Thinley Thutop, the final speaker of the session stressed on the use and significance Drowa in Tibetan Nomads way of life. The special features of Drowa, such as its resistance to insects, moisture, sunlight, rain and that it can last for almost 20-30 yrs.
The fifth panel discussion of the second day was moderated by Tenzin Tsetan, research fellow at the TPI. The first speaker of the session, Palmo Brunner, Ph.D. Candidate from Zurich University, spoke about Tibetan Diaspora. She explored the transnational links in order to analyze diaspora representative claims-making and how to mobilize transnationally in order to bring about change in their homeland in her presentation.
The second speaker, Karma Palzom, a Ph.D. Candidate from University of Wisconsin, discusses on political transformation, Cultural and Religious programming in multiple involvement of Tibetan Diaspora in the United States.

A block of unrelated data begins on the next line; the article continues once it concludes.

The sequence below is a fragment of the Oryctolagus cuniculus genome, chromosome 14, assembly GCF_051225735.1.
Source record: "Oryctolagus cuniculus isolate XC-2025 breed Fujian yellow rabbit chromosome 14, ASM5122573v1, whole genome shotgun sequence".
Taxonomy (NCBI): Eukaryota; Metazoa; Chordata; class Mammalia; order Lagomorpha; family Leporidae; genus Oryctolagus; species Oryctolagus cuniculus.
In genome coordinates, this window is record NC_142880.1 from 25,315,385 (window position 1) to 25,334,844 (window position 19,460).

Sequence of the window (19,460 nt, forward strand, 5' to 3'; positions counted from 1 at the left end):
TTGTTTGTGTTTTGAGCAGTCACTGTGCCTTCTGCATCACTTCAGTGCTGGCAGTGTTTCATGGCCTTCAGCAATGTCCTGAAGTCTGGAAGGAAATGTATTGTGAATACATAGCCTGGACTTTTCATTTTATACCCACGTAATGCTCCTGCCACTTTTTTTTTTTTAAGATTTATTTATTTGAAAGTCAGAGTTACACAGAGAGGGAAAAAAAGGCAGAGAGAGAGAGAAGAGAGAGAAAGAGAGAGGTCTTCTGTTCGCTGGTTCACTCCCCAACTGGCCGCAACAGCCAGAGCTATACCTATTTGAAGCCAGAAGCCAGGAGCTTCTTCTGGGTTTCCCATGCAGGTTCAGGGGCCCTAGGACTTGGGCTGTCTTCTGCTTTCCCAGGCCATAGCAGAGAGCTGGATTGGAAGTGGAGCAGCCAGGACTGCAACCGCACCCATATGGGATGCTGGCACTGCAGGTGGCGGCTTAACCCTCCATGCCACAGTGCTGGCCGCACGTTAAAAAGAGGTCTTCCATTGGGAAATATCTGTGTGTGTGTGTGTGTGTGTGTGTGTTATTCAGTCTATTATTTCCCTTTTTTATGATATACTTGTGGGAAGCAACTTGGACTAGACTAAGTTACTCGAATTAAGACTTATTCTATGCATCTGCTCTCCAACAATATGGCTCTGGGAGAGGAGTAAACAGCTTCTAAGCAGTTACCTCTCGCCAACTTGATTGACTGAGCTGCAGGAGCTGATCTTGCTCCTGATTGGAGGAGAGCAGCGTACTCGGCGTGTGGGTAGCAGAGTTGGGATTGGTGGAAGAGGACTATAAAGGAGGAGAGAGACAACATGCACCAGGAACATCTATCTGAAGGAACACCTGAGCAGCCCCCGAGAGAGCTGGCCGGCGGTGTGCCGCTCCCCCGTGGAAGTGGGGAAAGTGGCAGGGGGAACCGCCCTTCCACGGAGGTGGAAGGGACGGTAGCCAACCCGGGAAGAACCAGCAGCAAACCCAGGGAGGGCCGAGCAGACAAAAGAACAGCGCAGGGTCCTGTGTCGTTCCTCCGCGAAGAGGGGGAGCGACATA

Dr Tenzin Namdol, a Post-doctoral research Scholar from School of Public Health University of Minnesota. Dr Namdol explained on the Tibetan Buddhist cultural models of death and dying in which he specifically delved on the tukdam and need of paradigm shift, personal care and psychophysical nature in Tibetan medicine practice in doctor-patient relationship.
Third Day of the Conference
Third day of the conference started with the second plenary session Dr Tashi Tsering. The special plenary session was moderated by Dr. Tsewang Dorji, research fellow at the TPI. Dr. Tashi Tsering, Department of Education, Mount Royal University, Canada, shared a very beautiful relationship between human and nature in the farming calendar of Spiti Valley in Himachal Pradesh.
The sixth panel discussion was moderated by Mr. Karma Tenzin, research fellow at the TPI. The first speaker of the session, Karma Tsering, highlighted on the military might and history of ancient Tibet, particular during Imperial Period in Tibet.
Namkha Dukdhak, the second presenter discussed the history and origin of Ngawa Takden monastery in Domey region of Tibet.